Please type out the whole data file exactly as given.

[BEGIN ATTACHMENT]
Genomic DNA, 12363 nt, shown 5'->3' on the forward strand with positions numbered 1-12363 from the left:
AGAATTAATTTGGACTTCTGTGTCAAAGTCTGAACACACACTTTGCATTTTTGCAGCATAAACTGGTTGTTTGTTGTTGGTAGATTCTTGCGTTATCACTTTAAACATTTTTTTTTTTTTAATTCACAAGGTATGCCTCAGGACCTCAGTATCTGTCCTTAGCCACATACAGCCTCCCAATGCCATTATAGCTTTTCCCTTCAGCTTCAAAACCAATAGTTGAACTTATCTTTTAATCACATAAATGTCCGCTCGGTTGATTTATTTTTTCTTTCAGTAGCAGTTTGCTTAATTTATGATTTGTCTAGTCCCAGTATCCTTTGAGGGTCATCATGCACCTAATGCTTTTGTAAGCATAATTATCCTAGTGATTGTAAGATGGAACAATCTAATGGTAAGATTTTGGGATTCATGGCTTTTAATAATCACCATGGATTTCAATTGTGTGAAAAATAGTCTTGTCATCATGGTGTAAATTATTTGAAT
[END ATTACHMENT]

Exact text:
Genomic DNA, 12363 nt, shown 5'->3' on the forward strand with positions numbered 1-12363 from the left:
AGAATTAATTTGGACTTCTGTGTCAAAGTCTGAACACACACTTTGCATTTTTGCAGCATAAACTGGTTGTTTGTTGTTGGTAGATTCTTGCGTTATCACTTTAAACATTTTTTTTTTTTTAATTCACAAGGTATGCCTCAGGACCTCAGTATCTGTCCTTAGCCACATACAGCCTCCCAATGCCATTATAGCTTTTCCCTTCAGCTTCAAAACCAATAGTTGAACTTATCTTTTAATCACATAAATGTCCGCTCGGTTGATTTATTTTTTCTTTCAGTAGCAGTTTGCTTAATTTATGATTTGTCTAGTCCCAGTATCCTTTGAGGGTCATCATGCACCTAATGCTTTTGTAAGCATAATTATCCTAGTGATTGTAAGATGGAACAATCTAATGGTAAGATTTTGGGATTCATGGCTTTTAATAATCACCATGGATTTCAATTGTGTGAAAAATAGTCTTGTCATCATGGTGTAAATTATTTGAAT